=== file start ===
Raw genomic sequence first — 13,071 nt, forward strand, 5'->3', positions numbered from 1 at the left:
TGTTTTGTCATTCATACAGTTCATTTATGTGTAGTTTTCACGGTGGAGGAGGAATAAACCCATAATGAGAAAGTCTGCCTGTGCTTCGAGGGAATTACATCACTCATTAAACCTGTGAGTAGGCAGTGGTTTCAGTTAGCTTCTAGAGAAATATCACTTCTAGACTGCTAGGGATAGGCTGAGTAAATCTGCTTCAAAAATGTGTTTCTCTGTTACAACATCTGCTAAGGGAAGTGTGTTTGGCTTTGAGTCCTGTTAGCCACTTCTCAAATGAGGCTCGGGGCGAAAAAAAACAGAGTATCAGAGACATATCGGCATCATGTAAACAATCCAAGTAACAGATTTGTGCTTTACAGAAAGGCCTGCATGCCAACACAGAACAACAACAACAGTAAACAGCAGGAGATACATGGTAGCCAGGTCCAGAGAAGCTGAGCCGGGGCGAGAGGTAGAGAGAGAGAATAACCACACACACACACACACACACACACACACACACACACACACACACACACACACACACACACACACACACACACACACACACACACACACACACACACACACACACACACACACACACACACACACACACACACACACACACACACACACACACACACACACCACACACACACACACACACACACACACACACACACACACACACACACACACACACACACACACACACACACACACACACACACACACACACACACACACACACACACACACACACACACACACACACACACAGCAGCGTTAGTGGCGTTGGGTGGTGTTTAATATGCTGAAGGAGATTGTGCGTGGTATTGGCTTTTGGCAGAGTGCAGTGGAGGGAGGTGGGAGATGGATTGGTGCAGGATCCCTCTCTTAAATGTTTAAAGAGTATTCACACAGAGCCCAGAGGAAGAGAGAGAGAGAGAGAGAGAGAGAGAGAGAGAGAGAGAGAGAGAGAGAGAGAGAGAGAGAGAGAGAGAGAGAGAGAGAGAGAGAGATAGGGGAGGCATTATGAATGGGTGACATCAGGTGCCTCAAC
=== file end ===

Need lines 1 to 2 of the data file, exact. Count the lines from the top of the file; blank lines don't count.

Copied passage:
Raw genomic sequence first — 13,071 nt, forward strand, 5'->3', positions numbered from 1 at the left:
TGTTTTGTCATTCATACAGTTCATTTATGTGTAGTTTTCACGGTGGAGGAGGAATAAACCCATAATGAGAAAGTCTGCCTGTGCTTCGAGGGAATTACATCACTCATTAAACCTGTGAGTAGGCAGTGGTTTCAGTTAGCTTCTAGAGAAATATCACTTCTAGACTGCTAGGGATAGGCTGAGTAAATCTGCTTCAAAAATGTGTTTCTCTGTTACAACATCTGCTAAGGGAAGTGTGTTTGGCTTTGAGTCCTGTTAGCCACTTCTCAAATGAGGCTCGGGGCGAAAAAAAACAGAGTATCAGAGACATATCGGCATCATGTAAACAATCCAAGTAACAGATTTGTGCTTTACAGAAAGGCCTGCATGCCAACACAGAACAACAACAACAGTAAACAGCAGGAGATACATGGTAGCCAGGTCCAGAGAAGCTGAGCCGGGGCGAGAGGTAGAGAGAGAGAATAACCACACACACACACACACACACACACACACACACACACACACACACACACACACACACACACACACACACACACACACACACACACACACACACACACACACACACACACACACACACACACACACACACACACACACACACACACACACACACACACACACCACACACACACACACACACACACACACACACACACACACACACACACACACACACACACACACACACACACACACACACACACACACACACACACACACACACACACACACACACACACACACACACACACAGCAGCGTTAGTGGCGTTGGGTGGTGTTTAATATGCTGAAGGAGATTGTGCGTGGTATTGGCTTTTGGCAGAGTGCAGTGGAGGGAGGTGGGAGATGGATTGGTGCAGGATCCCTCTCTTAAATGTTTAAAGAGTATTCACACAGAGCCCAGAGGAAGAGAGAGAGAGAGAGAGAGAGAGAGAGAGAGAGAGAGAGAGAGAGAGAGAGAGAGAGAGAGAGAGAGAGAGAGAGAGAGAGAGAGATAGGGGAGGCATTATGAATGGGTGACATCAGGTGCCTCAAC